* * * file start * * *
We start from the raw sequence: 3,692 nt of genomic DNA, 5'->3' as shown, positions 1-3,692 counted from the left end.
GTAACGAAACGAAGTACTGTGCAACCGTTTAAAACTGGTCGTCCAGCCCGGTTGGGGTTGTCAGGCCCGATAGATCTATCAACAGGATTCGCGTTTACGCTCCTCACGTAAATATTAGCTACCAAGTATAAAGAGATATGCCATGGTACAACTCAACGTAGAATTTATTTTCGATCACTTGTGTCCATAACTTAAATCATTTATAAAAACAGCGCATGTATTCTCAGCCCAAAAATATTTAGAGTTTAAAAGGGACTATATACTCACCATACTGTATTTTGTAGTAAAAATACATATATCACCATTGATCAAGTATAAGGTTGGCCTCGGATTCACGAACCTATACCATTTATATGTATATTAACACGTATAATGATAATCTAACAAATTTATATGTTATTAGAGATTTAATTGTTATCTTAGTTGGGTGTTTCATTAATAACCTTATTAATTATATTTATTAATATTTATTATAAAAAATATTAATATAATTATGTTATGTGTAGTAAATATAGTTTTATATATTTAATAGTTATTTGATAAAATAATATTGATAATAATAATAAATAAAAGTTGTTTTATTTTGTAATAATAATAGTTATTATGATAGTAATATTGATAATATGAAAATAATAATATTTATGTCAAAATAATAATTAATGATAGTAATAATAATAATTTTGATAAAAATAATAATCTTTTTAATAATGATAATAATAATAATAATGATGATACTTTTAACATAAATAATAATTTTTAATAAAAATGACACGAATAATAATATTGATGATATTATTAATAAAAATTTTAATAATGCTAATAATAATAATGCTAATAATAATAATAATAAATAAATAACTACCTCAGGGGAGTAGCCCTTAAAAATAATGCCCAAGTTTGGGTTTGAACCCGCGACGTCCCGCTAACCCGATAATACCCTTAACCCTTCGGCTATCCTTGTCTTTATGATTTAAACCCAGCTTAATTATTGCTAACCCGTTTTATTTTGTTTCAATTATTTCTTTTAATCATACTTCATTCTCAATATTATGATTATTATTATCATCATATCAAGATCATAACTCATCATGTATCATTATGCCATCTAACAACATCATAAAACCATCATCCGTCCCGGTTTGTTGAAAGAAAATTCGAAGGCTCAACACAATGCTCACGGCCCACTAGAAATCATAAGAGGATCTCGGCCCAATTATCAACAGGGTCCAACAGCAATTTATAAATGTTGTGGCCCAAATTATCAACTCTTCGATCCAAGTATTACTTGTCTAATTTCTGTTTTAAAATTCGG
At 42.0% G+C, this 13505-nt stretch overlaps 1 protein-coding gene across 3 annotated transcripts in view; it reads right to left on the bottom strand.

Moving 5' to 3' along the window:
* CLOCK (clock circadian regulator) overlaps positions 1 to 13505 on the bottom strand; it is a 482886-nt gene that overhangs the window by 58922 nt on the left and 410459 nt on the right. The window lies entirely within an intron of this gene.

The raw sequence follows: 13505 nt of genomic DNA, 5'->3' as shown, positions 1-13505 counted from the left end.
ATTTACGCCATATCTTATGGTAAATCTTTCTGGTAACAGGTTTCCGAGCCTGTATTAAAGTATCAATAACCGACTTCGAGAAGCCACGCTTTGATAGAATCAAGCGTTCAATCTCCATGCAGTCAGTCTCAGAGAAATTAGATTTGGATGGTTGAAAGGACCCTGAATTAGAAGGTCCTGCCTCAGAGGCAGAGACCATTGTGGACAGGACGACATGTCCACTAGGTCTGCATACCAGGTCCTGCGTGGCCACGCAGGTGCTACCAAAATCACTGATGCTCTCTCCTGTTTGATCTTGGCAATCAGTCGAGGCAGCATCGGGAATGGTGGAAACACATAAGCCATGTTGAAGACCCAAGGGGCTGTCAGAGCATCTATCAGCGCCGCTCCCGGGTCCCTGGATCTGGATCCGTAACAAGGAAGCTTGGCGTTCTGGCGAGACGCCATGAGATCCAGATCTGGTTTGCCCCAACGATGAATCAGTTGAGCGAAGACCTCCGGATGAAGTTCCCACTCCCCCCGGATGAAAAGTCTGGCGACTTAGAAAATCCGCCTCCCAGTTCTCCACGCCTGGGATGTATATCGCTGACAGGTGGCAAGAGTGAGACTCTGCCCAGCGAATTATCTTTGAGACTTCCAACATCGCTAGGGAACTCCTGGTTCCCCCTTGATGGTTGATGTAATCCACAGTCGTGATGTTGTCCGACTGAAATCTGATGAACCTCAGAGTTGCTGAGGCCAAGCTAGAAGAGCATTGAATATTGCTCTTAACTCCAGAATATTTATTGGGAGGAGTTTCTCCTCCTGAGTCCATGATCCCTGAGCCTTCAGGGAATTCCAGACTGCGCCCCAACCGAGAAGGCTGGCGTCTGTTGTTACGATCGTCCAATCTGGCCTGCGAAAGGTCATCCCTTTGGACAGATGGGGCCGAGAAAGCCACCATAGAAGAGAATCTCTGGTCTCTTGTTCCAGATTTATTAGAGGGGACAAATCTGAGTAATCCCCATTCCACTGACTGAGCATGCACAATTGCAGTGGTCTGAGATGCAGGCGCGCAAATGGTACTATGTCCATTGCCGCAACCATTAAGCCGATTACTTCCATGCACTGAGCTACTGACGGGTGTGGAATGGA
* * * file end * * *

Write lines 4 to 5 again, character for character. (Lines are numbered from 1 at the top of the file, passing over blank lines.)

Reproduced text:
Moving 5' to 3' along the window:
* CLOCK (clock circadian regulator) overlaps positions 1 to 13505 on the bottom strand; it is a 482886-nt gene that overhangs the window by 58922 nt on the left and 410459 nt on the right. The window lies entirely within an intron of this gene.